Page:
-- Edited by Roger Todd at 20:21, 2008-04-19


Well, Roger! MiG on the Gun's.ru is me. And you aren,t quite correct in your translation of the word "mouzhiki" in my post! It should be translated simply as "men" without any irony! If you've thought that, please, excuse me!
-- Edited by Capitan Print at 19:06, 2008-04-20

Oh dear... Thank you for clearing the matter up, Capitan Print, and...

...I APOLOGISE UNRESERVEDLY TO YOU FOR JUMPING TO CONCLUSIONS! ashamed.gif

I am so very sorry to have assumed what I did and to have criticised your posts on your website - I should have PMed you and checked first.

That's the last time I rely on bloody Babelfish...

Back to business...

I can't answer your questions, but I'm rather hoping that one of our German or Austrian members can chip in at some point.

Interesting attachment about the Austrian 28-cm from 1880. My suspicion is that the Austrians would have stopped using them well before 1914, but that is only a suspicion.

-- Edited by Roger Todd at 19:37, 2008-04-20

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Hero

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Gentlemen -

I have reviewed the KuK artillery park available in July 1914, and the only coastal artillery piece close to that elusive 28cm is the 21cm M80 fortress morser.  I've attached a drawing pulled from the manual.

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Lieutenant

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Roger Todd wrote:



I can't answer your questions, but I'm rather hoping that one of our German or Austrian members can chip in at some point.

Interesting attachment about the Austrian 28-cm from 1880. My suspicion is that the Austrians would have stopped using them well before 1914, but that is only a suspicion.

-- Edited by Roger Todd at 19:37, 2008-04-20



Thank you, Roger for your attention to my questions! So one hope is on the help of our German or Austrian members!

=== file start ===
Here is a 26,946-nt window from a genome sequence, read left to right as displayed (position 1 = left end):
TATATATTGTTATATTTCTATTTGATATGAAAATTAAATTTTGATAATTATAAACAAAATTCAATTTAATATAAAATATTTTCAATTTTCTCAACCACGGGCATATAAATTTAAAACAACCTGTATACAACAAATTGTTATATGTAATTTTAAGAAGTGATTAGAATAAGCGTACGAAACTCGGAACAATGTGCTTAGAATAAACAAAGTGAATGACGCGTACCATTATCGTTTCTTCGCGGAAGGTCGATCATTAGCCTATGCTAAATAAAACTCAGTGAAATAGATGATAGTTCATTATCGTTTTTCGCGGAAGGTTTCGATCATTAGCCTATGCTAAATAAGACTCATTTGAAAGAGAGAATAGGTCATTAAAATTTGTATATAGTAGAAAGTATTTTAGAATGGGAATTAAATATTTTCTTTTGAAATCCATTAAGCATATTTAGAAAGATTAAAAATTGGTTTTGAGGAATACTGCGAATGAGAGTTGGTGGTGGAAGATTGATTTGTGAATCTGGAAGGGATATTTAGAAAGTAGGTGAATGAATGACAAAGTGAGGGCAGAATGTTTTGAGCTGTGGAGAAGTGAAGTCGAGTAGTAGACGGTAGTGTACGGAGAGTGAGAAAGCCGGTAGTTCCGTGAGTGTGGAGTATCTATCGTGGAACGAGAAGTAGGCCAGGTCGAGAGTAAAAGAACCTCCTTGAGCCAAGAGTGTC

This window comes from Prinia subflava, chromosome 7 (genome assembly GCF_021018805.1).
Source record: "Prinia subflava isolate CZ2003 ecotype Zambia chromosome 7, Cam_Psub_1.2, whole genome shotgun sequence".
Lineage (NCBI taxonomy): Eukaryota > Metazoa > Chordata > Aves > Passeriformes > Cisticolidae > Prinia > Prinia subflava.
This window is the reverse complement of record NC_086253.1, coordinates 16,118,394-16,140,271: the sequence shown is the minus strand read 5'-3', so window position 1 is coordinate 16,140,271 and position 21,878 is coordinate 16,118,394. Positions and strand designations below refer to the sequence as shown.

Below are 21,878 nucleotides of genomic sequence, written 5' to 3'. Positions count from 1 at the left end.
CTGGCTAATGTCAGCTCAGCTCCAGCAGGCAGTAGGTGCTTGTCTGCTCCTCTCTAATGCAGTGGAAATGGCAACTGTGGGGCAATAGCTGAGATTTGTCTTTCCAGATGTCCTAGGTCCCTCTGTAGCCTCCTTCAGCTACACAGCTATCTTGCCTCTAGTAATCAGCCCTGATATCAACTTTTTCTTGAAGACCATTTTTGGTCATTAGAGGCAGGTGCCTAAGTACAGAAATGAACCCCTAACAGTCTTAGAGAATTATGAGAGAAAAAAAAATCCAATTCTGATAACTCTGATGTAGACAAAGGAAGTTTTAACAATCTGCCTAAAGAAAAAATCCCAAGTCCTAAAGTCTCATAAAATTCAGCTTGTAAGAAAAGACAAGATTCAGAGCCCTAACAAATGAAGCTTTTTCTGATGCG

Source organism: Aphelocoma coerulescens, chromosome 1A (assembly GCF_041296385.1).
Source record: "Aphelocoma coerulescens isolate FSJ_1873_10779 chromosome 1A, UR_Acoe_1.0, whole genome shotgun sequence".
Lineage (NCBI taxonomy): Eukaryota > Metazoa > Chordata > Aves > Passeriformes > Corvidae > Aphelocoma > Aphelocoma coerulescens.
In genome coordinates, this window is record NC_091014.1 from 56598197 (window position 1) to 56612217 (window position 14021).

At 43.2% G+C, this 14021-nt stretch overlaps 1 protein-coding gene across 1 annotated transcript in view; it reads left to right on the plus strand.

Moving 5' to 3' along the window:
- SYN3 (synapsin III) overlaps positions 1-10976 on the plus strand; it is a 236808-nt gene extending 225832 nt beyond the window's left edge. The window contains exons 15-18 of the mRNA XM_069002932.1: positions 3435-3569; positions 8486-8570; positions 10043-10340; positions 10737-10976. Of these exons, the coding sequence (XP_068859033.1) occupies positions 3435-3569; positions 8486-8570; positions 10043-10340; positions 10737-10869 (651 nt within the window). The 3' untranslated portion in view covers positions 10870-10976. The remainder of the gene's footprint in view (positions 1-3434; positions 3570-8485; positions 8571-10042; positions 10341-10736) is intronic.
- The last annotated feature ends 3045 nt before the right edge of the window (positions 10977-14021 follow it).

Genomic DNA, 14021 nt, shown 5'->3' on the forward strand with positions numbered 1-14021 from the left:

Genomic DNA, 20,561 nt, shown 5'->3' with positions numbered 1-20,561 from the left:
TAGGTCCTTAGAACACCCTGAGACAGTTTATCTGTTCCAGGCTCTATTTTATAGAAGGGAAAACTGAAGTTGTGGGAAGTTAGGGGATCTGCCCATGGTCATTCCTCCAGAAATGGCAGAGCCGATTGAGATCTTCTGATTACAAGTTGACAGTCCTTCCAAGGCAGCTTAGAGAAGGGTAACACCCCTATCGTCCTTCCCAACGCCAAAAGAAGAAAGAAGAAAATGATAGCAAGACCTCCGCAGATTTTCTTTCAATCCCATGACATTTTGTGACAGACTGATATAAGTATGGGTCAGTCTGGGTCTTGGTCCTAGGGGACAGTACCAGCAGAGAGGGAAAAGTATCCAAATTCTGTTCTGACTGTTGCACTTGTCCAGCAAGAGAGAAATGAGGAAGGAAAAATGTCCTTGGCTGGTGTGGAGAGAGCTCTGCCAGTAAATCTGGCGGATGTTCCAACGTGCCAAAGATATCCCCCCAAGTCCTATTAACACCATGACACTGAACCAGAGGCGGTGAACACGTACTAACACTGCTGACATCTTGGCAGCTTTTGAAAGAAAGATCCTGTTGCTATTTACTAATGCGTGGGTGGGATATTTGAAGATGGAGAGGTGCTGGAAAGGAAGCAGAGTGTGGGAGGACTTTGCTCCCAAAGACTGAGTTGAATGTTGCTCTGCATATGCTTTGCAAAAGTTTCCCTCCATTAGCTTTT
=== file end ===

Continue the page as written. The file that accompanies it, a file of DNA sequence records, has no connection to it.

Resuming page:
But I raised my archives and found some notes wich I did from several old books on the WWI artillery history (Kulman, Barsukov ets). There were mentions about several models of the German 28 cm howitzers both Krupp and Erhardt. It reads:
28 cm H. L/12 Kp for tracktor towing
28 cm H. L/12 Kp for coast defence (also tractor towing)
28 cm H. L/14 for tracktor towing
28 cm H. L/16 for tracktor towing

-- Edited by Capitan Print at 19:40, 2008-04-21

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Legend

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Fascinating - and baffling!

I'm very surprised that the Germans would have considered towing such large guns with horses.

I don't have much data about the wheeled 28-cm mortars, but Rudolf Lasar states that the Krupp L/12 weighed 13.7 tons in firing position. The Journal of the United States Artillery (Vol 42, 1914) estimated, on p.342, the weight as 14.8 tons, not too far off. It further stated that the heaviest load for towing, including the transporting wagon, was 9.27 tons (presumably the barrel wagon).

Now, I did a google, and found that during the American Civil War, the heaviest load a horse could pull was 700 kg. Assuming that that hadn't changed much by 1914, that makes 3 horses per ton. So the heaviest load, at 9.27 tons, for a 28-cm howitzer would have taken around 28 horses to pull!

Can so many horses be harnessed together to one load?

I found the online article by Shirokorad - very interesting! I did a Babelfish translation, so I could only get a rough idea of what it said. I had read elsewhere about the Schneider 28-cm mortar being built at the request of the Russians, but I didn't know that was why the Germans built theirs as well.

On a wider note...
It's a shame that there is so little information in English on these subjects. English publications seem obsessed with WW2 subjects, and tend to skim over WW1 superficially.


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Lieutenant

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Roger Todd wrote:

Fascinating - and baffling!

I'm very surprised that the Germans would have considered towing such large guns with horses...

Can so many horses be harnessed together to one load?


Oh! I'm sorry, Roger! I was writing my post at my work and by my memory with so many holes, so I was complitely uncorrect about horses! Now I've corrected my post! All 28 cm howitzers were towed by tracktors.



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Legend

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Capitan Print wrote:
I was writing my post at my work...